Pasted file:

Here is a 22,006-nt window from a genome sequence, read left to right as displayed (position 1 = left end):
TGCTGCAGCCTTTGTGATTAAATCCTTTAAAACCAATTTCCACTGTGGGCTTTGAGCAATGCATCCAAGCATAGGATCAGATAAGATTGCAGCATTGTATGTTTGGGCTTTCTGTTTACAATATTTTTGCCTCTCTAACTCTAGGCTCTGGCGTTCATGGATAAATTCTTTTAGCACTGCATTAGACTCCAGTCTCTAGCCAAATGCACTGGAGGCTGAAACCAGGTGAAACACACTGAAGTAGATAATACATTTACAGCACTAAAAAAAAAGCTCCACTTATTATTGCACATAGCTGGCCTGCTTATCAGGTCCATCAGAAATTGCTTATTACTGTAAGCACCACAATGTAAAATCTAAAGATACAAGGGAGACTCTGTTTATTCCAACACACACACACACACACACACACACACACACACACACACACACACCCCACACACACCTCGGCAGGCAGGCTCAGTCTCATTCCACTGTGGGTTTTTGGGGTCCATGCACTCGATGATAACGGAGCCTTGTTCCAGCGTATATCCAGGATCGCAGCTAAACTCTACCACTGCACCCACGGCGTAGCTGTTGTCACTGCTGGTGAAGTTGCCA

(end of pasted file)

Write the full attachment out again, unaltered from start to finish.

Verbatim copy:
Here is a 22,006-nt window from a genome sequence, read left to right as displayed (position 1 = left end):
TGCTGCAGCCTTTGTGATTAAATCCTTTAAAACCAATTTCCACTGTGGGCTTTGAGCAATGCATCCAAGCATAGGATCAGATAAGATTGCAGCATTGTATGTTTGGGCTTTCTGTTTACAATATTTTTGCCTCTCTAACTCTAGGCTCTGGCGTTCATGGATAAATTCTTTTAGCACTGCATTAGACTCCAGTCTCTAGCCAAATGCACTGGAGGCTGAAACCAGGTGAAACACACTGAAGTAGATAATACATTTACAGCACTAAAAAAAAAGCTCCACTTATTATTGCACATAGCTGGCCTGCTTATCAGGTCCATCAGAAATTGCTTATTACTGTAAGCACCACAATGTAAAATCTAAAGATACAAGGGAGACTCTGTTTATTCCAACACACACACACACACACACACACACACACACACACACACACACACCCCACACACACCTCGGCAGGCAGGCTCAGTCTCATTCCACTGTGGGTTTTTGGGGTCCATGCACTCGATGATAACGGAGCCTTGTTCCAGCGTATATCCAGGATCGCAGCTAAACTCTACCACTGCACCCACGGCGTAGCTGTTGTCACTGCTGGTGAAGTTGCCA